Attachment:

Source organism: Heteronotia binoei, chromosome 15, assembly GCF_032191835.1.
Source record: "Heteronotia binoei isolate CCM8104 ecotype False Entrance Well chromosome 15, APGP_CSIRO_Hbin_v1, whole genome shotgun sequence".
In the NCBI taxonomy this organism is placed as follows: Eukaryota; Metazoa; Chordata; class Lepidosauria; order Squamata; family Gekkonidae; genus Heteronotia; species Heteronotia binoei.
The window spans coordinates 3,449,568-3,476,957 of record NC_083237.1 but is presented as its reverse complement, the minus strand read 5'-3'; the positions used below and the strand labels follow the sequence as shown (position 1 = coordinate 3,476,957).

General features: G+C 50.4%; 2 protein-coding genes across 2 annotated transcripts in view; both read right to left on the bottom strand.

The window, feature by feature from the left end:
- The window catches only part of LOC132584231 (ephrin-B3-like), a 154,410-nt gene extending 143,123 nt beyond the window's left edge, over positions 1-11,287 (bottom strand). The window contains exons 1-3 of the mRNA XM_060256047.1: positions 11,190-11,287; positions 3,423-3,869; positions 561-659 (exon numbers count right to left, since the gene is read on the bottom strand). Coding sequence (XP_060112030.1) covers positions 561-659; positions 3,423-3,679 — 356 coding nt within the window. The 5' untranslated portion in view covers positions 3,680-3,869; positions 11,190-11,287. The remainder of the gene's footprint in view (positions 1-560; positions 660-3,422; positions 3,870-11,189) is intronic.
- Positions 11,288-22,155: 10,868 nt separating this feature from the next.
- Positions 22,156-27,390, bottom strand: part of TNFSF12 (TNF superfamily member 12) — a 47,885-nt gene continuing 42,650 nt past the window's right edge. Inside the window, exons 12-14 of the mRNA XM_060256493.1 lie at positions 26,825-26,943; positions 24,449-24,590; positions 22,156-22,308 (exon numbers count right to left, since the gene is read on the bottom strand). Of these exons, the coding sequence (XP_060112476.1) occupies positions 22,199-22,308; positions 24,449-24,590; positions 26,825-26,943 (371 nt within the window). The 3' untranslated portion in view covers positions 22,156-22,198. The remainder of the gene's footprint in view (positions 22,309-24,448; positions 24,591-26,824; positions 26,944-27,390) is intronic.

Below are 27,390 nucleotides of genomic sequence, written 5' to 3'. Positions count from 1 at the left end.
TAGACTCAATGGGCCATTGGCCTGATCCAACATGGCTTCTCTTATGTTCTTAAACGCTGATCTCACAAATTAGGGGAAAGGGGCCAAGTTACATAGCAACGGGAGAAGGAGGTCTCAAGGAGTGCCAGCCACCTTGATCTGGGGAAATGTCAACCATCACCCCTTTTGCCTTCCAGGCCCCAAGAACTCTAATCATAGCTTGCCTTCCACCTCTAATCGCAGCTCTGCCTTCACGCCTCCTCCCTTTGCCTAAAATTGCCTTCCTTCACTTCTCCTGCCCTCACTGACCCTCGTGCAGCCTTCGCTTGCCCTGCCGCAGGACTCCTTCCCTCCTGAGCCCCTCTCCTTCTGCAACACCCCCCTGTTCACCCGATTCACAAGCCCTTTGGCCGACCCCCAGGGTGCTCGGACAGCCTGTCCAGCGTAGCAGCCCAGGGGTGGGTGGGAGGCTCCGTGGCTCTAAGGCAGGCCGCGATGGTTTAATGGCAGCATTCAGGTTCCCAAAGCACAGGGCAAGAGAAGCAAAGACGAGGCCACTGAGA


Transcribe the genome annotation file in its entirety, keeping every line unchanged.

Source organism: Heteronotia binoei, chromosome 15, assembly GCF_032191835.1.
Source record: "Heteronotia binoei isolate CCM8104 ecotype False Entrance Well chromosome 15, APGP_CSIRO_Hbin_v1, whole genome shotgun sequence".
In the NCBI taxonomy this organism is placed as follows: Eukaryota; Metazoa; Chordata; class Lepidosauria; order Squamata; family Gekkonidae; genus Heteronotia; species Heteronotia binoei.
The window spans coordinates 3,449,568-3,476,957 of record NC_083237.1 but is presented as its reverse complement, the minus strand read 5'-3'; the positions used below and the strand labels follow the sequence as shown (position 1 = coordinate 3,476,957).

General features: G+C 50.4%; 2 protein-coding genes across 2 annotated transcripts in view; both read right to left on the bottom strand.

The window, feature by feature from the left end:
- The window catches only part of LOC132584231 (ephrin-B3-like), a 154,410-nt gene extending 143,123 nt beyond the window's left edge, over positions 1-11,287 (bottom strand). The window contains exons 1-3 of the mRNA XM_060256047.1: positions 11,190-11,287; positions 3,423-3,869; positions 561-659 (exon numbers count right to left, since the gene is read on the bottom strand). Coding sequence (XP_060112030.1) covers positions 561-659; positions 3,423-3,679 — 356 coding nt within the window. The 5' untranslated portion in view covers positions 3,680-3,869; positions 11,190-11,287. The remainder of the gene's footprint in view (positions 1-560; positions 660-3,422; positions 3,870-11,189) is intronic.
- Positions 11,288-22,155: 10,868 nt separating this feature from the next.
- Positions 22,156-27,390, bottom strand: part of TNFSF12 (TNF superfamily member 12) — a 47,885-nt gene continuing 42,650 nt past the window's right edge. Inside the window, exons 12-14 of the mRNA XM_060256493.1 lie at positions 26,825-26,943; positions 24,449-24,590; positions 22,156-22,308 (exon numbers count right to left, since the gene is read on the bottom strand). Of these exons, the coding sequence (XP_060112476.1) occupies positions 22,199-22,308; positions 24,449-24,590; positions 26,825-26,943 (371 nt within the window). The 3' untranslated portion in view covers positions 22,156-22,198. The remainder of the gene's footprint in view (positions 22,309-24,448; positions 24,591-26,824; positions 26,944-27,390) is intronic.

Below are 27,390 nucleotides of genomic sequence, written 5' to 3'. Positions count from 1 at the left end.
TAGACTCAATGGGCCATTGGCCTGATCCAACATGGCTTCTCTTATGTTCTTAAACGCTGATCTCACAAATTAGGGGAAAGGGGCCAAGTTACATAGCAACGGGAGAAGGAGGTCTCAAGGAGTGCCAGCCACCTTGATCTGGGGAAATGTCAACCATCACCCCTTTTGCCTTCCAGGCCCCAAGAACTCTAATCATAGCTTGCCTTCCACCTCTAATCGCAGCTCTGCCTTCACGCCTCCTCCCTTTGCCTAAAATTGCCTTCCTTCACTTCTCCTGCCCTCACTGACCCTCGTGCAGCCTTCGCTTGCCCTGCCGCAGGACTCCTTCCCTCCTGAGCCCCTCTCCTTCTGCAACACCCCCCTGTTCACCCGATTCACAAGCCCTTTGGCCGACCCCCAGGGTGCTCGGACAGCCTGTCCAGCGTAGCAGCCCAGGGGTGGGTGGGAGGCTCCGTGGCTCTAAGGCAGGCCGCGATGGTTTAATGGCAGCATTCAGGTTCCCAAAGCACAGGGCAAGAGAAGCAAAGACGAGGCCACTGAGA